Sunday, November 22, 2020

Leviticus. Day 91, Discipline For Disobedience, Part One

In Saturday's study we looked at all the wonderful things the Lord vows to do for Israel in the promised land if the people will obey His laws and commandments. He intends to reward them for faithfulness. But, as we'll see today and tomorrow, He intends to discipline them if they are unfaithful. If they refuse to adhere to what He has said is right and good, misfortunes will come into their lives.

All the things He promised them in yesterday's passage sounded so good that it might be difficult for us to imagine why they would not want to be careful to obey Him so they can receive these huge blessings. I got to thinking about this and realized that there is a tendency for humans to be satisfied with what is mediocre. Perhaps if the Lord had not provided the portion of Scripture we'll be studying today and tomorrow, the people could have said to themselves, "Okay, so if we mess up on some of the stuff in the first half of Leviticus 26, we'll miss out on the really huge blessings, but we'll still have all we need in this good land and we'll still enjoy our freedom from slavery Egypt and we'll still be a sovereign nation that rules itself." But God is going to explain that things won't be okay if they aren't obedient. They might have been satisfied with mediocre faith and with the ordinary blessings of everyday life, but God doesn't think that's good enough for His children. Instead of mediocre faith, He wants them to have exceptional faith. Instead of ordinary blessings, He wants them to have extraordinary blessings. God wants more for mankind than mankind wants for himself, and that's why He has to remind us that we can't just go our own way and wallow in sin and expect Him to bless our disobedience. If He blessed our disobedience we'd never step up our game spiritually and be all we were created to be.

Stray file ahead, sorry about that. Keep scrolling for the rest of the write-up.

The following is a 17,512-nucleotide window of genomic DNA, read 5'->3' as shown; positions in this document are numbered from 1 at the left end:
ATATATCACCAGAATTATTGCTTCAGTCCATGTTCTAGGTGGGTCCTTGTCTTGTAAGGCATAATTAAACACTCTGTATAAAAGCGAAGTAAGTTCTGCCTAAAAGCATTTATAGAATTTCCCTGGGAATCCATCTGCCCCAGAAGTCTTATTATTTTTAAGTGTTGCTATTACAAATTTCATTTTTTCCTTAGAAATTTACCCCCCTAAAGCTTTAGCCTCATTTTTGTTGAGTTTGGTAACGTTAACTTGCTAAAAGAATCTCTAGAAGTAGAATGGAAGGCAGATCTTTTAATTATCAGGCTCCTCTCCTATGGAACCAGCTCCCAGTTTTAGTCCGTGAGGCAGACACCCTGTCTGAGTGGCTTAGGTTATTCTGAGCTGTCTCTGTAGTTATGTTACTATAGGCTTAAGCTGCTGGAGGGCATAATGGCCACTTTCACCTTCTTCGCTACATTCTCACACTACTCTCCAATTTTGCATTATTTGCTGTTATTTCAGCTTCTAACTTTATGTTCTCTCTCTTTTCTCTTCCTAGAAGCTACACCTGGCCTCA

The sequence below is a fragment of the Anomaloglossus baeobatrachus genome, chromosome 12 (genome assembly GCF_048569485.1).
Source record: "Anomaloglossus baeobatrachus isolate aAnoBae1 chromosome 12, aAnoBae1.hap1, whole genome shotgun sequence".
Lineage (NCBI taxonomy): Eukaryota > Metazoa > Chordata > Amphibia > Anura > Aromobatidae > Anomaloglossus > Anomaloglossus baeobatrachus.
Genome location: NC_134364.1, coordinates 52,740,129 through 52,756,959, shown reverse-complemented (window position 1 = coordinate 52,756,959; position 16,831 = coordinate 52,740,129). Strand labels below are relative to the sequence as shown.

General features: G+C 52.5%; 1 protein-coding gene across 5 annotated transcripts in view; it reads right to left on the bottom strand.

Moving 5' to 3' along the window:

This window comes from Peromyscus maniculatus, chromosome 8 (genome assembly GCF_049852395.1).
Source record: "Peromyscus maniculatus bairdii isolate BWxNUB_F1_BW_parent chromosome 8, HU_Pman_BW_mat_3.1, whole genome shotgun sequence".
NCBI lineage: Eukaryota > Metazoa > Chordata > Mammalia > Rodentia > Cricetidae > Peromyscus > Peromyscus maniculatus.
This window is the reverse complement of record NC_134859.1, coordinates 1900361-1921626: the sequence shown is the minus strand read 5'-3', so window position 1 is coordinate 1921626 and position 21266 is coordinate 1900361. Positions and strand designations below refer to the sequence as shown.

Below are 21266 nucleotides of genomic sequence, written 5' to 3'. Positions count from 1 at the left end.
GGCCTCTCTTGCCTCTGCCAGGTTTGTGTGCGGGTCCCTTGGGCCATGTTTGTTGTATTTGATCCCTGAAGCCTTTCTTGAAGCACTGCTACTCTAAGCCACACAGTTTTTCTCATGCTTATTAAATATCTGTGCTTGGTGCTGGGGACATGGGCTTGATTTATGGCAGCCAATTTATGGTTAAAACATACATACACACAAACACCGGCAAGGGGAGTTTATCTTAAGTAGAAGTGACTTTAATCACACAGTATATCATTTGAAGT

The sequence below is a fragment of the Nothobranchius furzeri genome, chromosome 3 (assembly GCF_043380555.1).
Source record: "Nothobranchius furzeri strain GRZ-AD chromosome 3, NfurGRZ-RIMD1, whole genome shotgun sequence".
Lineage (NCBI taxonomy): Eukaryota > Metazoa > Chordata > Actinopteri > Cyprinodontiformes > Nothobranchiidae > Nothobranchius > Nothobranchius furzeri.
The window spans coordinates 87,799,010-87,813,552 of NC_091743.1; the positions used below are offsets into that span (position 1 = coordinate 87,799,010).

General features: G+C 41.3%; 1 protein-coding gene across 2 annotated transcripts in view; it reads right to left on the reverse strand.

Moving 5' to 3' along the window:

"But if you will not listen to Me and carry out all these commands, and if you reject My decrees and abhor My laws and fail to carry out all My commands and so violate My covenant, then I will do this to you: I will bring on you sudden terror, wasting diseases and fever that will destroy your sight and sap your strength. You will plant seed in vain, because your enemies will eat it. I will set My face against you so that you will be defeated by your enemies; those that hate you will rule over you, and you will flee even when no one is pursuing you." (Leviticus 26:14-17) He says, "If you reject Me and My commands, I will allow plague to come into your population. I will allow you to be defeated in battle. Your enemies will eat what you have planted. You will not enjoy good health or the fruit of the land or peace from your enemies if you break faith with Me."